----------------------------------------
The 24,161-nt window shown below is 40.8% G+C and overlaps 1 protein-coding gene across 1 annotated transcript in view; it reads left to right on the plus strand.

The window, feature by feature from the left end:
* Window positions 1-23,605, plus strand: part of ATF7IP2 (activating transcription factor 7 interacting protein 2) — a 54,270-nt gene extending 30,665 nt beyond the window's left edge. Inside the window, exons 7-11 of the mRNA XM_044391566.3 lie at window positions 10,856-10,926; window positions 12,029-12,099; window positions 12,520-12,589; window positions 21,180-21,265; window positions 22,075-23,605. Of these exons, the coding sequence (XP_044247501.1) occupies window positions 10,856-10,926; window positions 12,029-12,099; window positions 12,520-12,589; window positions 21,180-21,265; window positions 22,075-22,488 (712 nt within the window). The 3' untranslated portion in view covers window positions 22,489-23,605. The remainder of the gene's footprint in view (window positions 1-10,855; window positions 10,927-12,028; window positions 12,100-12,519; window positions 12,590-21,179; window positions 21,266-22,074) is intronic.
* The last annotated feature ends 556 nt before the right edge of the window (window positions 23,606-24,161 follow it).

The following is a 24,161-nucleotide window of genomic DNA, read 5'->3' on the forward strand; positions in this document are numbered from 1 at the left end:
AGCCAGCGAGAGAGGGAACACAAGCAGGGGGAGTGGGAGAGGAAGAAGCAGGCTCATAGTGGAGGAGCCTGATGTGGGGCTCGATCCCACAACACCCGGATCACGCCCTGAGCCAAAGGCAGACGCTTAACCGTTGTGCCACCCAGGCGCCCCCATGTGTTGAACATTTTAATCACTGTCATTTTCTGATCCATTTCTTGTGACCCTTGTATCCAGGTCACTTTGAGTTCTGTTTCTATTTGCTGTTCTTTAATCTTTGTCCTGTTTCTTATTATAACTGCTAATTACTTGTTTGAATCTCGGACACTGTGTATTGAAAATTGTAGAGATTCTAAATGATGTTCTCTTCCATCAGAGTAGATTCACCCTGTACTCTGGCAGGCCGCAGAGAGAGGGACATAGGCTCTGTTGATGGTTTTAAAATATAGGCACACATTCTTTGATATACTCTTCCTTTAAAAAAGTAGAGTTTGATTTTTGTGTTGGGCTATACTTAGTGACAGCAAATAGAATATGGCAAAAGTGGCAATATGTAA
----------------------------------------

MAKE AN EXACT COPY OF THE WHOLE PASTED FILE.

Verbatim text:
The 24,161-nt window shown below is 40.8% G+C and overlaps 1 protein-coding gene across 1 annotated transcript in view; it reads left to right on the plus strand.

The window, feature by feature from the left end:
* Window positions 1-23,605, plus strand: part of ATF7IP2 (activating transcription factor 7 interacting protein 2) — a 54,270-nt gene extending 30,665 nt beyond the window's left edge. Inside the window, exons 7-11 of the mRNA XM_044391566.3 lie at window positions 10,856-10,926; window positions 12,029-12,099; window positions 12,520-12,589; window positions 21,180-21,265; window positions 22,075-23,605. Of these exons, the coding sequence (XP_044247501.1) occupies window positions 10,856-10,926; window positions 12,029-12,099; window positions 12,520-12,589; window positions 21,180-21,265; window positions 22,075-22,488 (712 nt within the window). The 3' untranslated portion in view covers window positions 22,489-23,605. The remainder of the gene's footprint in view (window positions 1-10,855; window positions 10,927-12,028; window positions 12,100-12,519; window positions 12,590-21,179; window positions 21,266-22,074) is intronic.
* The last annotated feature ends 556 nt before the right edge of the window (window positions 23,606-24,161 follow it).

The following is a 24,161-nucleotide window of genomic DNA, read 5'->3' on the forward strand; positions in this document are numbered from 1 at the left end:
AGCCAGCGAGAGAGGGAACACAAGCAGGGGGAGTGGGAGAGGAAGAAGCAGGCTCATAGTGGAGGAGCCTGATGTGGGGCTCGATCCCACAACACCCGGATCACGCCCTGAGCCAAAGGCAGACGCTTAACCGTTGTGCCACCCAGGCGCCCCCATGTGTTGAACATTTTAATCACTGTCATTTTCTGATCCATTTCTTGTGACCCTTGTATCCAGGTCACTTTGAGTTCTGTTTCTATTTGCTGTTCTTTAATCTTTGTCCTGTTTCTTATTATAACTGCTAATTACTTGTTTGAATCTCGGACACTGTGTATTGAAAATTGTAGAGATTCTAAATGATGTTCTCTTCCATCAGAGTAGATTCACCCTGTACTCTGGCAGGCCGCAGAGAGAGGGACATAGGCTCTGTTGATGGTTTTAAAATATAGGCACACATTCTTTGATATACTCTTCCTTTAAAAAAGTAGAGTTTGATTTTTGTGTTGGGCTATACTTAGTGACAGCAAATAGAATATGGCAAAAGTGGCAATATGTAA